Very little is known concerning the genesis of Blaise Pascal’s mathematical output. No manuscripts or drafts in this field have come down to us. There is nothing left of the complete Opus on conics, except for a copy of the Generatio conisectionum kept in the Leibniz papers. The same applies to the Introduction à la géométrie. As to the Triangle arithmétique and the Lettres de A. Dettonville, the manuscripts were destroyed once the printing was done, as was then the rule.1 The only information available to us regarding the géométrie du hasard and on the matters brought up by Dettonville is that to be found in the Pascal correspondences with Fermat, Sluse and Christiaan Huygens. All this sums up to very little indeed, especially when compared to the wealth of the Huygens or Leibniz papers. As a result the genesis of Pascal’s mathematical work is still shrouded in mystery. Thanks to Ernest Coumet’s study, now a classic, we know today the intellectual background which led Pascal to the calcul des parties, but that does not inform us as to the steps leading him to his géométrie du hasard.2 Given this dearth of original documents, it is difficult to see how we could go any further. This lack of archives is most regrettable in Pascal’s case, as shown by the results achieved in the last fifty years on the manuscript of the Pensées, which prove just how much the study of Pascal’s method of invention and composition contributes to the understanding of the workings of his creative genius.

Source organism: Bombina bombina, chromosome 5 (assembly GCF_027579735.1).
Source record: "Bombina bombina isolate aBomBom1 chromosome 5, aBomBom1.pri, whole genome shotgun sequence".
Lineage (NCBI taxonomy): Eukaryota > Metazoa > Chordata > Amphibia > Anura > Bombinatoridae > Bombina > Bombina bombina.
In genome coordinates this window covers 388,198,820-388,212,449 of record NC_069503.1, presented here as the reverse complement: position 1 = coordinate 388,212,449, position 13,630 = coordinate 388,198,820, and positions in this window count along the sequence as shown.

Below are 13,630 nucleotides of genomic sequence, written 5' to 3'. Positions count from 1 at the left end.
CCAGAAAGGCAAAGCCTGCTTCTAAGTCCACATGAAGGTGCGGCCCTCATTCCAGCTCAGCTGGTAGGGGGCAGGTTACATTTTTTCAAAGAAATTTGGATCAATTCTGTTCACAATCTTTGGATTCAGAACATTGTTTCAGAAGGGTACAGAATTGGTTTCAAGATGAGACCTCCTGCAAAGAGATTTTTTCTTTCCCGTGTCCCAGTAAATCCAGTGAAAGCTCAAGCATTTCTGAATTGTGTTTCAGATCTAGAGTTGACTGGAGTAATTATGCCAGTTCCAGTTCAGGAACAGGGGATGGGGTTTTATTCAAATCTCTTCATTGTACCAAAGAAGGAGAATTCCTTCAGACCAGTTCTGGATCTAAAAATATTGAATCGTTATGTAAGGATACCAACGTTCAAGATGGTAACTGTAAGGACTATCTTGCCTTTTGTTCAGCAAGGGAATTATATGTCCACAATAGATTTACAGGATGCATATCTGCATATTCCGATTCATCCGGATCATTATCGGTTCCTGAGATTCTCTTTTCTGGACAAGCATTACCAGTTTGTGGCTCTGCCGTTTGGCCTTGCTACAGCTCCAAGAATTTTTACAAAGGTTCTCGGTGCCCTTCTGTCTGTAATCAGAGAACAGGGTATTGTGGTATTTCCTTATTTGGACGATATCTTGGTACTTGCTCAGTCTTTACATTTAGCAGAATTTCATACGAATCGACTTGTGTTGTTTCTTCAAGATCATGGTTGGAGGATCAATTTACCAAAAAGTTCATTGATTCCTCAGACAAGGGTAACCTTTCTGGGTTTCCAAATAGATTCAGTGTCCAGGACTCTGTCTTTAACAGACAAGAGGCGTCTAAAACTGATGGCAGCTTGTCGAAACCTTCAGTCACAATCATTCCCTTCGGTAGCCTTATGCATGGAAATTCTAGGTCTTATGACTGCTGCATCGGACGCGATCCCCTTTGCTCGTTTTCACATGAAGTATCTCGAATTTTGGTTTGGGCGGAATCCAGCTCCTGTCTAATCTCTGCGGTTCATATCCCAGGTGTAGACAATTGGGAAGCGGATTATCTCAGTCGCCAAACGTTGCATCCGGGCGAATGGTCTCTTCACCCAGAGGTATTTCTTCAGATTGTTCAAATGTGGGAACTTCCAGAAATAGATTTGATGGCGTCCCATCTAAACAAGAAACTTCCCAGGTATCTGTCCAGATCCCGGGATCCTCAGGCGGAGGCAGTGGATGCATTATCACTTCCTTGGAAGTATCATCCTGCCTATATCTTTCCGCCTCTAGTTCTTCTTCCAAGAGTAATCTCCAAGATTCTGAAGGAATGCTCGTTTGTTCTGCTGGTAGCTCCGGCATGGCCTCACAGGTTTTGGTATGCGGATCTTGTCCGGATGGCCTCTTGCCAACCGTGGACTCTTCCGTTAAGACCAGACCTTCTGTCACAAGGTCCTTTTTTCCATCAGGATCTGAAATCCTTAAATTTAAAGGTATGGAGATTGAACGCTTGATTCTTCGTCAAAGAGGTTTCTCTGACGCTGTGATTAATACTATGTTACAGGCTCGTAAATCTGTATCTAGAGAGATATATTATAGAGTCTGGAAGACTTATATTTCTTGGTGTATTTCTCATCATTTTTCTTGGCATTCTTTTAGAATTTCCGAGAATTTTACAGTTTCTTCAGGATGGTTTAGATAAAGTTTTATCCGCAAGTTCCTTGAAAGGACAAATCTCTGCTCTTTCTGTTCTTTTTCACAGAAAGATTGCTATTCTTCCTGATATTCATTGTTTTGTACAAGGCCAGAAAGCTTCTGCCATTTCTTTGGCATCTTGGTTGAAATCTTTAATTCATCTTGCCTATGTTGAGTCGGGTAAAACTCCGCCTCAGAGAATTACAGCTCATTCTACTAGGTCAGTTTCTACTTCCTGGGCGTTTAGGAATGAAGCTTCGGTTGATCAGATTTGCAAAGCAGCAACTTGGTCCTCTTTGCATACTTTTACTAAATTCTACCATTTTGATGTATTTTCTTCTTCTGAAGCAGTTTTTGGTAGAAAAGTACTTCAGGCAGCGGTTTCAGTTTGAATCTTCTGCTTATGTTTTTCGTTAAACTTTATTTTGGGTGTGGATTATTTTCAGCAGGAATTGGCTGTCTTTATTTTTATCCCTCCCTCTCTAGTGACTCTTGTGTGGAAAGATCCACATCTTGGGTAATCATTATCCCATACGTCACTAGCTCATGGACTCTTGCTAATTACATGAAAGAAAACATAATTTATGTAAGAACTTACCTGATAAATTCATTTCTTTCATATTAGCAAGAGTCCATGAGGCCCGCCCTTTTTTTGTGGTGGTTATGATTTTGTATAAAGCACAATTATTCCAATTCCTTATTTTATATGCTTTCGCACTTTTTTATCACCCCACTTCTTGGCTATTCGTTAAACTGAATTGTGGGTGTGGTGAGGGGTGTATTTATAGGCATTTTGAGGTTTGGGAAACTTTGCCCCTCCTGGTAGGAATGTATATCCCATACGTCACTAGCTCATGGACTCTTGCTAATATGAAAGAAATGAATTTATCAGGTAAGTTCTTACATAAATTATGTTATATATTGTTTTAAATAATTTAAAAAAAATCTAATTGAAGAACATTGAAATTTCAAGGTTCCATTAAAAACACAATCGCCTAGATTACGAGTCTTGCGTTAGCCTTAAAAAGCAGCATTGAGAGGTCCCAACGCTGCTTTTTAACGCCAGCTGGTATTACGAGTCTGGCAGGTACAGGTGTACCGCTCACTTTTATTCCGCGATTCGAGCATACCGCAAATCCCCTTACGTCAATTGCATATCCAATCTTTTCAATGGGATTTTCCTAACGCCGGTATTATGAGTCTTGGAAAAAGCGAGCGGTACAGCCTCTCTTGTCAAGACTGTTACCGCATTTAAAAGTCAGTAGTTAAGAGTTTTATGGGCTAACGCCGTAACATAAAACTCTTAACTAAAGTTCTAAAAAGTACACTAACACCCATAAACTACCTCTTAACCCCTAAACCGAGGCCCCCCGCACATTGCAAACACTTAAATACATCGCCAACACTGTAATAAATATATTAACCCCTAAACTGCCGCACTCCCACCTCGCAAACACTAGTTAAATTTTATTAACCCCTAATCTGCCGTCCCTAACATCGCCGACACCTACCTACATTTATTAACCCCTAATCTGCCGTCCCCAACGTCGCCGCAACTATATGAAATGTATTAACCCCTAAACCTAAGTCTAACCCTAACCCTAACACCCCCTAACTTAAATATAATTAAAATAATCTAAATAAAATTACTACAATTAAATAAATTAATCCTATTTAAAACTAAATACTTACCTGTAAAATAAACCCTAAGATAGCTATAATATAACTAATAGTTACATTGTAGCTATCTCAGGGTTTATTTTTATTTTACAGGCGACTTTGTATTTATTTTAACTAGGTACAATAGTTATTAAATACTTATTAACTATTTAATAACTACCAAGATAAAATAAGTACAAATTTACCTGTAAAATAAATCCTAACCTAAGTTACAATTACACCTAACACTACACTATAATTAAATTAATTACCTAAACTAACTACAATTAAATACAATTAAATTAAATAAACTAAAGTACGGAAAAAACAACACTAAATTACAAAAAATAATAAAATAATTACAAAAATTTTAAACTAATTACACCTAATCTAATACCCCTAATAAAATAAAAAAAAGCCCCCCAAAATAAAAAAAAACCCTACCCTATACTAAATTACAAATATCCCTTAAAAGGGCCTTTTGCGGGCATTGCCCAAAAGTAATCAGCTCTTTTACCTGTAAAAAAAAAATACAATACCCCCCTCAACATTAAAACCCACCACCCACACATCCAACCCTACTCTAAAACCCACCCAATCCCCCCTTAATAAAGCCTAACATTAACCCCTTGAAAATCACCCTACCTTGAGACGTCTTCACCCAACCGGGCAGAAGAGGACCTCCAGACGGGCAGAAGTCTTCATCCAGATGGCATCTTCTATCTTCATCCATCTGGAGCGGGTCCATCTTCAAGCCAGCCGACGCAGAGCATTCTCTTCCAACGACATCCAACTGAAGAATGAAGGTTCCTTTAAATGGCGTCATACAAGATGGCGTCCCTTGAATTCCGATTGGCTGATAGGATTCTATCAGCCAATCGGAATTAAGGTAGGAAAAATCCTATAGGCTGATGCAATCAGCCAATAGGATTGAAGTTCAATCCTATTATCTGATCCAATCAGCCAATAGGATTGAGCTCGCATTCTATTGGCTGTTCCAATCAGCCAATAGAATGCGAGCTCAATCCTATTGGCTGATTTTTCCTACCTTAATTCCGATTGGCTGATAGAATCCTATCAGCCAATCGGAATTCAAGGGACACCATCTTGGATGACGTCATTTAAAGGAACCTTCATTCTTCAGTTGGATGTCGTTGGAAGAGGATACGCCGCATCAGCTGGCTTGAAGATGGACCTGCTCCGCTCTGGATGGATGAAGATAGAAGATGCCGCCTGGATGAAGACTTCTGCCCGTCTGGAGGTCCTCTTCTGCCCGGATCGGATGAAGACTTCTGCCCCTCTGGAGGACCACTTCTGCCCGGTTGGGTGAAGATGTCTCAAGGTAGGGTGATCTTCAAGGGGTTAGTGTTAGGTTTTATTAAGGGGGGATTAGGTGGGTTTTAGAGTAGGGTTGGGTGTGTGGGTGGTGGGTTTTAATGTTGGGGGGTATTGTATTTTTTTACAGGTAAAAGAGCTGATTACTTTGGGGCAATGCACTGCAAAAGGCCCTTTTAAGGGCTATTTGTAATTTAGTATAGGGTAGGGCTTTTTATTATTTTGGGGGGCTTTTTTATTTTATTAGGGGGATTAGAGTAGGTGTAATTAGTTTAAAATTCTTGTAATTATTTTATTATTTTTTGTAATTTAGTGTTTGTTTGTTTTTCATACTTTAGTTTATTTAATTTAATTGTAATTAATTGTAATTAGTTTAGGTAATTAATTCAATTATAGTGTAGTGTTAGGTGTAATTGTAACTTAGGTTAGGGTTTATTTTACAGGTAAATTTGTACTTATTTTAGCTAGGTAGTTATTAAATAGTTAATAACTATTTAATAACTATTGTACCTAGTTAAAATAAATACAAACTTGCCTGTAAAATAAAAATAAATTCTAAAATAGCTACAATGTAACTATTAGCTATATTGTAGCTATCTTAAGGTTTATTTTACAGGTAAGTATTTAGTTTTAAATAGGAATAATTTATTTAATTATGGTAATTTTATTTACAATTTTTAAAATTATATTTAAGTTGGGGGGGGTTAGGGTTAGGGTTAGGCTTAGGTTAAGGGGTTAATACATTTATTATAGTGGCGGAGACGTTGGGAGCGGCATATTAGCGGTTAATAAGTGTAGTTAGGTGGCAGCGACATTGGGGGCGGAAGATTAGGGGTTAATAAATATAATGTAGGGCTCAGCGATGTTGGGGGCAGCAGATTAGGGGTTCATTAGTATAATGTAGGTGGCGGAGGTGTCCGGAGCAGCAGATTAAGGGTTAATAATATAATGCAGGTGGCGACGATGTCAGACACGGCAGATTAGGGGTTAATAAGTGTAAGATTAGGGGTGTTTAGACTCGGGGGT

And yet, there exists in the Recueil original of the manuscript of the Pensées (Fds. Fr. 9202), presently in the Bibliothèque Nationale de France, a page which can shed valuable light on how Pascal went about his mathematical work. To our knowledge, this page has so far never been subjected to study of any sort. It has even gone almost unnoticed, probably because of the lack of communication which prevails between historians of literature and historians of science. Either side has its share of blame; on one hand, essentially engrossed in the origins of integral calculus, the historians of science did not think it useful to extend their search to Pascal’s apologetics. On the other hand, the editors of the Pensées, primarily interested in religious and literary matters, didn’t see it fit to include in their publications a document which didn’t belong with texts on imagination, the trois ordres, or the divertissement. The disclosure of this unknown theorem is a case in point demonstrating to what extent the cleavage between the different disciplines can impair insight into the works under study, and what can be lost by keeping strictly within the bounds of a given speciality.